Eight months after being warned they weren’t doing enough to address certain key planning and employee issues, officials say Glendale Community College is on track to regain its positive standing with a state accrediting commission.
College officials must submit a report to the Accrediting Commission for Community and Junior Colleges on March 15 that addresses four of nine recommendations set forth last year during an accreditation review. A draft of the report has already been reviewed by the Glendale Community College Board of Trustees.
The commission placed Glendale Community College on warning status last year for failing to meet certain standards. The college was given until March 15 to comply with four recommendations stemming from a 2004 evaluation.
At the top of the to-do list was better reviewing of spending priorities against educational programs, completing all overdue employee evaluations, diversifying the staff and addressing long-term technology needs.
“We are anticipating a very successful return visit of the accreditors on March the 15th,” said college President/Supt. Dawn Lindsey said. “And we do anticipate their decision in June when they reconvene will be positive for the college.”
The college had been working to implement the policy and operational changes even before being formally placed on warning status in June, Lindsey said.
“Our board has taken it very seriously,” Lindsey said. “I do want to assure the community that we have indeed been working on [the recommendations] very hard.”
Every six years, the Accrediting Commission for Community and Junior Colleges assesses and evaluates performance to ensure the quality of education at local campuses.
The college must demonstrate clearly defined objectives appropriate for an institution of higher education, and show they are sufficiently organized and staffed to meet those objectives.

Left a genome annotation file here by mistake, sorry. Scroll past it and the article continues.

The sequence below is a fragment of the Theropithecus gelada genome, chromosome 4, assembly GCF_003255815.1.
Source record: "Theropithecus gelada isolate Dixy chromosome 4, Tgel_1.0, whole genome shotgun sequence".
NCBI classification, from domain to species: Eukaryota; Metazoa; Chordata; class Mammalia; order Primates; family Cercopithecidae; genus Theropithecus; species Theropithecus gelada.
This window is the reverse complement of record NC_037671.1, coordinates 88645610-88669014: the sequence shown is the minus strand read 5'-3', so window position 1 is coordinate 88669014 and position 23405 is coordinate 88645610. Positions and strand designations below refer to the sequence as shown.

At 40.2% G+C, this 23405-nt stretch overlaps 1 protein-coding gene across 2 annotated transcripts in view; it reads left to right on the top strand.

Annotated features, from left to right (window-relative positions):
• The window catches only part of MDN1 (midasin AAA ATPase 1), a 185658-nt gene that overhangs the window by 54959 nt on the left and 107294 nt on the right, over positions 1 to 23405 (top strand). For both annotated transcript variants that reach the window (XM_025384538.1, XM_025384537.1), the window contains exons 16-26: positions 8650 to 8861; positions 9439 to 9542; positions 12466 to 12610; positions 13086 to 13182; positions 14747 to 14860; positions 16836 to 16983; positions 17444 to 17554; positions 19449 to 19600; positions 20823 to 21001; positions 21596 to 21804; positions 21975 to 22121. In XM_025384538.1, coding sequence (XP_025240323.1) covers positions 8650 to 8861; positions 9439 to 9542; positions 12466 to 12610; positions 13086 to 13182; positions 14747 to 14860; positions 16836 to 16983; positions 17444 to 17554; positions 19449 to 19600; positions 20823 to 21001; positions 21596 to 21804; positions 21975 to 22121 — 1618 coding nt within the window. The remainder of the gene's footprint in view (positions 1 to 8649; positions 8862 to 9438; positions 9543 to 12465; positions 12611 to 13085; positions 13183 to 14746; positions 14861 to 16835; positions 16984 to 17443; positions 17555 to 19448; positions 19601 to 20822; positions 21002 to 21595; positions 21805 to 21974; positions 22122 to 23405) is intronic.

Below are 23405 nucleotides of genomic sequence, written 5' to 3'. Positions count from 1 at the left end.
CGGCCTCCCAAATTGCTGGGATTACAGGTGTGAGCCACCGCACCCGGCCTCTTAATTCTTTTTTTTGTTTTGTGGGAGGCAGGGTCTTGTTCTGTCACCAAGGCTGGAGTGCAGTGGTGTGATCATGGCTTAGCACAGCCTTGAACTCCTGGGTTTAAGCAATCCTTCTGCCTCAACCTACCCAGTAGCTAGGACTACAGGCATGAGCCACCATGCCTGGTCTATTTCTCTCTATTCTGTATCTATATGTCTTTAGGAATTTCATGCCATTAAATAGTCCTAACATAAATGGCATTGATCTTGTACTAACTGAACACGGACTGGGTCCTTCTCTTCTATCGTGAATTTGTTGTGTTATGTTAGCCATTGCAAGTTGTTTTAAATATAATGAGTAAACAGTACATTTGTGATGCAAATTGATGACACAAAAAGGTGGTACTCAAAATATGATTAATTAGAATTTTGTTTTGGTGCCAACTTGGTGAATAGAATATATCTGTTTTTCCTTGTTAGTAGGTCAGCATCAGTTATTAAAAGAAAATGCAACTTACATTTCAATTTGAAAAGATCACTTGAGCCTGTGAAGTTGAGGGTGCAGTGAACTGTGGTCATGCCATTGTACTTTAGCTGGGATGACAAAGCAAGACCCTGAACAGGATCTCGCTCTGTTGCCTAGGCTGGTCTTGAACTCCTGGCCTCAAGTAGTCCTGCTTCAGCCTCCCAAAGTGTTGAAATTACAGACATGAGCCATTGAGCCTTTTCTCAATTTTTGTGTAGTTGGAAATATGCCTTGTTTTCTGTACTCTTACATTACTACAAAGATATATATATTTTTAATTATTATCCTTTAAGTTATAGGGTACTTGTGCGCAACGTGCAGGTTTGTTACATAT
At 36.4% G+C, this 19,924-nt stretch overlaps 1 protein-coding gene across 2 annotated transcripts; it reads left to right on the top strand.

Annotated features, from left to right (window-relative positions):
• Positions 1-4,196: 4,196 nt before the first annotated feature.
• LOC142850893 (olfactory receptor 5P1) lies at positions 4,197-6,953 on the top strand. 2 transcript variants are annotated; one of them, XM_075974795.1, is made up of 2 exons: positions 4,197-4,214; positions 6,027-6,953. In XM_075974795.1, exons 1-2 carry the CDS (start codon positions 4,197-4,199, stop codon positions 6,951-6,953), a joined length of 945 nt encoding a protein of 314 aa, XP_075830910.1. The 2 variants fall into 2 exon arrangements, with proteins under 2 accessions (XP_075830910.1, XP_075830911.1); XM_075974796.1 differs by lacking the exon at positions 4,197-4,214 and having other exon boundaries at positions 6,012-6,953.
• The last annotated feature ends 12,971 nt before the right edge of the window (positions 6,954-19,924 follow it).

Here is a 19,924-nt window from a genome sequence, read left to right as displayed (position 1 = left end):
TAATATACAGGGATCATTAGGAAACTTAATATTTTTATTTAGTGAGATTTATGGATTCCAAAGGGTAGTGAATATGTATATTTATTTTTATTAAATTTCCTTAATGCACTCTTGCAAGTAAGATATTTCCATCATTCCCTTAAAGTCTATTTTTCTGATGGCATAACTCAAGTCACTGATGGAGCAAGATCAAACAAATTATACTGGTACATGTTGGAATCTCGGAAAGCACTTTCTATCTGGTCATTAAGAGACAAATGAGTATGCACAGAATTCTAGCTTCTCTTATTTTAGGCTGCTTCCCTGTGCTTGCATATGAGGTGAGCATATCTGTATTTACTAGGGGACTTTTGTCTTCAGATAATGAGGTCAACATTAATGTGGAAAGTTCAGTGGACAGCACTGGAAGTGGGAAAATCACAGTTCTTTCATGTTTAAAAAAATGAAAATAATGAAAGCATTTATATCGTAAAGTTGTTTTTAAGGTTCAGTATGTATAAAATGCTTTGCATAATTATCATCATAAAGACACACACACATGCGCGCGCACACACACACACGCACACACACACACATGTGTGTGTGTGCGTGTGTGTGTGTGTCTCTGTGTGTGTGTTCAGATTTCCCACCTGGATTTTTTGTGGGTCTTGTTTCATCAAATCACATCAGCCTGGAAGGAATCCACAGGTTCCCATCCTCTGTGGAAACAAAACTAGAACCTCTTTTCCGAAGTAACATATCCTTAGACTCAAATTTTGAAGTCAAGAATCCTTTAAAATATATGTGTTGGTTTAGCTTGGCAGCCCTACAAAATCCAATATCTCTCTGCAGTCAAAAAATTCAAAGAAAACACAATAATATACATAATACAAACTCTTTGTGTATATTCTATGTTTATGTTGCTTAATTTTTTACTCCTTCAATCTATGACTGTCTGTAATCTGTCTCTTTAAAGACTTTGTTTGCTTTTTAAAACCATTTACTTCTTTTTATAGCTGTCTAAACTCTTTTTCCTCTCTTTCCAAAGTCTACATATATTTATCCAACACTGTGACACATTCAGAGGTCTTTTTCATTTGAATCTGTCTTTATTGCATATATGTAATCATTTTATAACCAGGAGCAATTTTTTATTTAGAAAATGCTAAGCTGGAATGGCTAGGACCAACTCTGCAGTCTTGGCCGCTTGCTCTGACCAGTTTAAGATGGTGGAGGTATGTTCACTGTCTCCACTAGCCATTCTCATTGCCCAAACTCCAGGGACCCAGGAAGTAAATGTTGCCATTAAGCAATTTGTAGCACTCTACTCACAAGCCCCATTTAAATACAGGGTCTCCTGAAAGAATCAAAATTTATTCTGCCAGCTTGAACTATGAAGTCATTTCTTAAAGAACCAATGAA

In 2004, Glendale Community College’s accreditation was reaffirmed, but it was directed to submit a midterm report in 2007 detailing progress on several recommendations, including outlining and funding a long-range plan for technology upgrades, diversifying staff and developing a comprehensive educational master plan, among others.
An additional five recommendations, which must be addressed by March 15, 2012, include developing student learning assessment tools, increasing custodial staffing and making policies that affect students more accessible.
Board of Trustees member Vahe Peroomian said that calling for changes to the college’s program review procedures was a “fair recommendation.”
“We weren’t really paying too much attention to how the educational master plan was being implemented as far as the budget was concerned,” Peroomian said.
Program review procedures have since been brought in line to coincide with the college’s budget planning, so that the necessary resources can be appropriated for the following year, he added.
The college has also caught up with employee evaluations, and strides are being made on the 2012 deadline, Peroomian said.
“We are way ahead of the game,” Peroomian said.